Not to be defeated, I marched off to theatre #3 to watch this movie about the 1966 NCAA basketball championship that starred the first all-black starting line-up. I was a sophomore in high school; March Madness had not kicked in yet, but since I was a star on the second team of the Junior Varsity, I was fully aware of the monumental victory over Coach Rupp's Kentucky Wildcats by the little known Texas Western team from El Paso. Josh Lucas plays Hall of Fame Coach Don Haskins who was the only coach in the mid-sixties with the guts to recruit and rely on black players (7) on a college team. I think this is an "A" movie and the A stands for average. I gotta go now; need to write my congressman. Rock 'n Roll.
Grade 85. Larry H.
I tried to see this movie last Friday, but Loew's aka AMC and the real AMC did not have the film available for showing even though it was listed in their advertisements. Unfortunately, I went to both theatres, but was rejected each time as I stepped forward to buy my ticket. Must have been a communist plot!
This is George "Pretty Boy" Clooney's movie about the 1950's on-air feud between CBS reporter Edward R. Murrow and Sen. Joseph McCarthy, chairman of the Senate Committee on Un-American Activities. McCarthy was convinced that the government was infiltrated by Communists and that he was destined to out them at all costs.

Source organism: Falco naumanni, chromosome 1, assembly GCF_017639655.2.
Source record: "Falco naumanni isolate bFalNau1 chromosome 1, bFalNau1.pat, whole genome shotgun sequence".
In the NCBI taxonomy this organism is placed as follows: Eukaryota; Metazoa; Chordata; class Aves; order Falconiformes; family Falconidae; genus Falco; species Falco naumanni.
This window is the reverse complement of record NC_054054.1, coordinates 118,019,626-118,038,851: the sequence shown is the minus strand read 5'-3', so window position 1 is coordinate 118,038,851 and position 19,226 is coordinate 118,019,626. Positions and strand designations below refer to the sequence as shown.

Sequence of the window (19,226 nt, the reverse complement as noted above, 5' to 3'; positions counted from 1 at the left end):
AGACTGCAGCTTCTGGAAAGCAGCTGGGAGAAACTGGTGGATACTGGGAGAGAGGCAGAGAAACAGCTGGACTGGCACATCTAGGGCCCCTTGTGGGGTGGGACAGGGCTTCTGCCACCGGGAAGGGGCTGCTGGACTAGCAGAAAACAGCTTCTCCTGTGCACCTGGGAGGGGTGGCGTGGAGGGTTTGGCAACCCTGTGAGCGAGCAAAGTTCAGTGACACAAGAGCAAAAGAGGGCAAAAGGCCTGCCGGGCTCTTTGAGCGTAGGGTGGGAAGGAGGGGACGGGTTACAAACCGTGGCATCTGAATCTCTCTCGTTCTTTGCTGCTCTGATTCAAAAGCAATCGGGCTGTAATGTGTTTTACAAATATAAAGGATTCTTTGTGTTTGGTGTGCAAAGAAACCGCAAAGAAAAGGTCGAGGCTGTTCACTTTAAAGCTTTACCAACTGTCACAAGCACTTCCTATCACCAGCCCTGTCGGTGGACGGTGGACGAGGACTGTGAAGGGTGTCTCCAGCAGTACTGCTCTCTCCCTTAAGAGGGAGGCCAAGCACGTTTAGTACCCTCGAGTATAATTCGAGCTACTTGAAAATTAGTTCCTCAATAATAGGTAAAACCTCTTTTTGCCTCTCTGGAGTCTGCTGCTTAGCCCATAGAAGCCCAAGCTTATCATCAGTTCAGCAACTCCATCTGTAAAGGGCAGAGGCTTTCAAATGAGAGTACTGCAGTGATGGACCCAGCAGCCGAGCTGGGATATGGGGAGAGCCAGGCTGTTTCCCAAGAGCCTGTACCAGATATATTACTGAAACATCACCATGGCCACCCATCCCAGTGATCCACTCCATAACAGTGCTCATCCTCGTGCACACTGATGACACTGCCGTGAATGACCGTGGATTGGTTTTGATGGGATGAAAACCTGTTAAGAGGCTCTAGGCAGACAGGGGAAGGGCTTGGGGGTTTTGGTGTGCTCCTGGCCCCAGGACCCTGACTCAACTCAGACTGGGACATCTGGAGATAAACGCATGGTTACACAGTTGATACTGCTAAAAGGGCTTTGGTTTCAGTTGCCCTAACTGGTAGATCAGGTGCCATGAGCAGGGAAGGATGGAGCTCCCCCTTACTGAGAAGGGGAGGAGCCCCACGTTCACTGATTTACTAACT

The movie is shot in Black and White and easily moves between the movie sets and the actual footage from the 1950's that were also B&W. Clooney has made a masterful movie that captures the essences of the opposing forces of independent journalism, government power, and the conscience of the relatively new TV industry.
The acting by David Strathairn is deserving of his nomination as Best Actor and Clooney has sealed his reputation as a great moviemaker, but I didn't enjoy the movie not a little bit. It was just too documentary-esque for me. I want to be entertained when I go to the movies not lulled into near unconsciousness due to boredom. The story about McCarthyism and the suffering by wrongly accused innocent Americans needs to be told, but not on my watch. Clooney's movie garnered six nominations including Best Picture. It will be interesting to see if Hollywood gives some of the big prizes to Clooney et al or did this movie slipped in the back door as a nominee in a very weak year. Rock 'n Roll.
Grade 73. Larry H.
A very weird Saturday. Yesteday, I went to the following places: Skeeter's (breakfast), Academy, Toys R Us, Star Furniture, Randall's, Ninfa's (dinner), Conn's, The Stein Mart, Office Max, and finally to AMC Loew's Theatres at the Fountains for an eight o'clock showing of Steve Martin's "The Pink Panther." And there was one constant in all of those shenanigans: Monique H.!